One of the most important performance challenges facing CUDA (short for "Compute Unified Device Architecture") developers is the best use of local multiprocessor memory resources such as shared memory, constant memory, and registers. The reason discussed in Part 3 of this series is that while global memory can deliver over 60GB/s, this would translate to only 15GF/s for single-touch use of data -- getting higher performance requires local data reuse. The CUDA software and hardware designers have done some wonderful work to hide global memory latency and global memory bandwidth restrictions -- so long as there is some local data reuse.
Recall from Part 2 that a kernel launch requires the specification of an execution configuration to define the number of threads that compose a block and the number of blocks that are combined together to form a grid. It is important to note that threads within a block can communicate with each other through local multi-processor resources because the CUDA execution model specifies that a block can only be processed on a single multi-processor. In other words, data written to shared memory within a block is accessible to all other threads within that block, but it is not accessible to a thread from any other block. Shared memory with these characteristics can be implemented very efficiently in hardware which translates to fast memory accesses (with some caveats discussed shortly) for CUDA developers.
Now we have a way for the CUDA-enabled hardware designers to balance price versus the needs of the CUDA software developers. As developers, we want large amounts of local multiprocessor resources such as registers and shared memory. It makes our jobs much easier and our software more efficient. The hardware designer, on the other hand, needs to deliver hardware at a low price-point and unfortunately fast local multi-processor memory is expensive. We all agree that inexpensive CUDA hardware is wonderful, so CUDA-enabled hardware is designed to be marketed at various price-points with different capabilities. The market then decides on the appropriate price versus capability trade-offs. This is actually a very good solution because the technology is evolving quickly -- each new generation of CUDA-enabled devices is more powerful than the previous generation and contains ever greater numbers of higher performance components at the same price points of the previous generation.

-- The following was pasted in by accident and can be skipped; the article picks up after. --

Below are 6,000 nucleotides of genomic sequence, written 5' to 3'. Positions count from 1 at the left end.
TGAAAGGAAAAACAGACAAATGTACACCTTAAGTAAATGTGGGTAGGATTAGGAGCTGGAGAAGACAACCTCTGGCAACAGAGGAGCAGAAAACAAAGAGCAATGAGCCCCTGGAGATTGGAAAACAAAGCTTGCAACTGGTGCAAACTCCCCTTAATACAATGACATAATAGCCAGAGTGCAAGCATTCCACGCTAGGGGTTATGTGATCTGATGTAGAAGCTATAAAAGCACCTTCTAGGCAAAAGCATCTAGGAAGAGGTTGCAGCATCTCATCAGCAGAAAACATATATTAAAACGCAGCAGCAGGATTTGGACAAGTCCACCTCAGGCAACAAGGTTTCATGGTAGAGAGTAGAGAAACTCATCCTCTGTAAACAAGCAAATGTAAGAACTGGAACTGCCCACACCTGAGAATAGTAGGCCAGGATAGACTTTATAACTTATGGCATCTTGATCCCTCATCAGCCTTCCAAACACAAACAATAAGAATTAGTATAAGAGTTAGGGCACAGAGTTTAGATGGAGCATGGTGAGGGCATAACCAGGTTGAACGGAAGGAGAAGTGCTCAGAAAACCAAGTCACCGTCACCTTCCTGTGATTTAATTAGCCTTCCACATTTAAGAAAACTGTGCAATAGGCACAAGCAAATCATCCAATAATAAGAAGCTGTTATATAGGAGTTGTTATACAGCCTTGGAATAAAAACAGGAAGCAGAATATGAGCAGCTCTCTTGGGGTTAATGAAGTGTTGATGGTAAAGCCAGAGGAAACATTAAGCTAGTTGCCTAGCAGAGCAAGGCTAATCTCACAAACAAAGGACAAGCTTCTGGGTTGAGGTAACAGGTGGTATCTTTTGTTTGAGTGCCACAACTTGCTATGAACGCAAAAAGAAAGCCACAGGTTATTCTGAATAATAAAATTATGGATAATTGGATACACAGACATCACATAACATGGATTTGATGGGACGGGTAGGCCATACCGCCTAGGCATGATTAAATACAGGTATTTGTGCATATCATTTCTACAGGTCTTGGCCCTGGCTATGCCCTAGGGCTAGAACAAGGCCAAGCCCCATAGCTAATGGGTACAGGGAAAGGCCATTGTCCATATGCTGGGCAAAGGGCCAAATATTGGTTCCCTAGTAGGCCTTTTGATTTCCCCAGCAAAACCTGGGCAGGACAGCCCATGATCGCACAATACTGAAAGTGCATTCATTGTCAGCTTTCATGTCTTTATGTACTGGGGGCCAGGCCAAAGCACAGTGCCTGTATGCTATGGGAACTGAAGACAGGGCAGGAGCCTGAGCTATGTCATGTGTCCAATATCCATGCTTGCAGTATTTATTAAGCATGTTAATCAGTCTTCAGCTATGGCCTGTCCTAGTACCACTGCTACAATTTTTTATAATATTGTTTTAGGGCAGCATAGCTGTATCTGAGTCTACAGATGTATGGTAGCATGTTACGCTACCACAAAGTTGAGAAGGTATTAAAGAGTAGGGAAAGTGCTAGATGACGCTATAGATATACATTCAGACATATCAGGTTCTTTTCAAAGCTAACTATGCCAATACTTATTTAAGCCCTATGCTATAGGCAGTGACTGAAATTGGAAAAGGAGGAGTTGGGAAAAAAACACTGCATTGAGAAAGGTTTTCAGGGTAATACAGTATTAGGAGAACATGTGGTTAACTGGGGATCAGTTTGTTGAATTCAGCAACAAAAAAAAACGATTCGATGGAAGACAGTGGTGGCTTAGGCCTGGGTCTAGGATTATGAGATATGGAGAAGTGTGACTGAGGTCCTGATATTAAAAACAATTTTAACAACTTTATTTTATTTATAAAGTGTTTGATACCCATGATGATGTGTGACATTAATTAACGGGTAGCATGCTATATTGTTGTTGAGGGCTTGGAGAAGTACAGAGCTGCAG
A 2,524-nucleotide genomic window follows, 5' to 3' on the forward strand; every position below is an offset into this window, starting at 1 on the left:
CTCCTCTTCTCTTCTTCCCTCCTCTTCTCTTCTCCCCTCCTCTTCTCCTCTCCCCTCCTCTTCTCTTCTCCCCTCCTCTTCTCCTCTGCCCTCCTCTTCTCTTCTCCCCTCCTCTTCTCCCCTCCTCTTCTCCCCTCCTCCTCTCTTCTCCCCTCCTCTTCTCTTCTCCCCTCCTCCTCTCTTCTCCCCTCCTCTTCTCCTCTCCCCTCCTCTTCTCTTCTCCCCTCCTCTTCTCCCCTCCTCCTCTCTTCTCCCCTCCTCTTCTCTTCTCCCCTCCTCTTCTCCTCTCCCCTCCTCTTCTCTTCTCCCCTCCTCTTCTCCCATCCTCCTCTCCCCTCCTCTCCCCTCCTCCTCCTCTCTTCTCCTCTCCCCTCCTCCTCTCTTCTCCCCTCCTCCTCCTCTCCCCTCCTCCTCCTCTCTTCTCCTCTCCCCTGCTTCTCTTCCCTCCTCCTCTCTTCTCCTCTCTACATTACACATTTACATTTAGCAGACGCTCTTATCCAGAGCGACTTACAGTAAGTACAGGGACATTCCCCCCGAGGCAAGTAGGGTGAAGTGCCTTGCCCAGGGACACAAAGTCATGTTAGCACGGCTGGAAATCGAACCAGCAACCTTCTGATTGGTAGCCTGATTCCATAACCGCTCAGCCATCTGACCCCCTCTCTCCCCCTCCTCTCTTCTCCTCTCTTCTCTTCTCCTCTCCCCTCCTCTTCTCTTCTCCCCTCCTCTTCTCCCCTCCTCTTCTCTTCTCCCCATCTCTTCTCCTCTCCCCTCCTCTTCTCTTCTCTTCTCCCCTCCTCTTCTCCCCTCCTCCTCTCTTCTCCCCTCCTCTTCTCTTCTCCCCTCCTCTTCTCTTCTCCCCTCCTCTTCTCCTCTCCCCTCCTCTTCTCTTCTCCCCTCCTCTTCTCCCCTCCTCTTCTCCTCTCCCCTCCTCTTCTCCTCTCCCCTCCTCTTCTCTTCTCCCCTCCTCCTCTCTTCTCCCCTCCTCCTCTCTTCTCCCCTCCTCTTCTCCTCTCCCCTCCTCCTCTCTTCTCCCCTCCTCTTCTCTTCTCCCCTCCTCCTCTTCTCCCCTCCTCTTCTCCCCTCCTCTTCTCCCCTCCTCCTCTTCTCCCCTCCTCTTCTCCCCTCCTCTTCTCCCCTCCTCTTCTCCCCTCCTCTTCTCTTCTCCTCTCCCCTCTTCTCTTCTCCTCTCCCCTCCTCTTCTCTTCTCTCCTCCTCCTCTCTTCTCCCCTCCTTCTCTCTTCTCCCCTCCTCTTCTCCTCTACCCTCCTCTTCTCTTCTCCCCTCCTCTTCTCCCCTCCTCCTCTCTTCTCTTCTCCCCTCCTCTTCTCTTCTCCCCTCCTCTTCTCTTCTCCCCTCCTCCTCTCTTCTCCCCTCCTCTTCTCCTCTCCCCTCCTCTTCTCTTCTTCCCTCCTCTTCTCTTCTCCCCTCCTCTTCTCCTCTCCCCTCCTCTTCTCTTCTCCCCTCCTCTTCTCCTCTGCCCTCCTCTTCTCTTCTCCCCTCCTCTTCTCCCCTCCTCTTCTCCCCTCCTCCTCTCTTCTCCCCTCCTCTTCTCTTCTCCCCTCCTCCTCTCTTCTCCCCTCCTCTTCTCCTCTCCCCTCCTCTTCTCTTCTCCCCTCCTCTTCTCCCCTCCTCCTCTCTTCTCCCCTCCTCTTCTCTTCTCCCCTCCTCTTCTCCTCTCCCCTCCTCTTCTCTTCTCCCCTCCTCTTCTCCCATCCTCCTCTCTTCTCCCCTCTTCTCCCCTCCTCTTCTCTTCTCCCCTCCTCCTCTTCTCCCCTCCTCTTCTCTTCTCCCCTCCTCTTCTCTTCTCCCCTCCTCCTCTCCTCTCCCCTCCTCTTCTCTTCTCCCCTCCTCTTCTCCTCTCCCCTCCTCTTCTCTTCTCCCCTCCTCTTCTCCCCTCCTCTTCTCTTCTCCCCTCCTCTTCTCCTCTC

Wait! This sounds more like a software headache than a compromise because the CUDA developer needs to account for all these different hardware configurations and we are challenged with limited amounts of device resources. To help, several design aids have been created to help select the "best" high-performance execution configurations for different architectures. I highly recommend downloading and playing with the CUDA occupancy calculator, which is simply a nicely done spreadsheet. (The nvcc compiler will report information for each kernel that is needed for the spreadsheet when passed the
--ptxas-options=-v option such as the number of registers as well as local, shared, and constant memory usage.) Still, a common piece of advice in both the forums and documentation is, "try some different configurations and measure the effect on performance". This is easy to do since the execution configuration is specified by variables. In fact, many applications might be able to effectively auto configure themselves (e.g., determine the best execution configuration) when installed. Also, the CUDA runtime calls
cudaGetDeviceProperties() provide a way to enumerate the CUDA devices in a system and retrieve their properties. One possible way to use this information is to perform a table lookup for the best performing execution configurations or to jump start an auto tuner.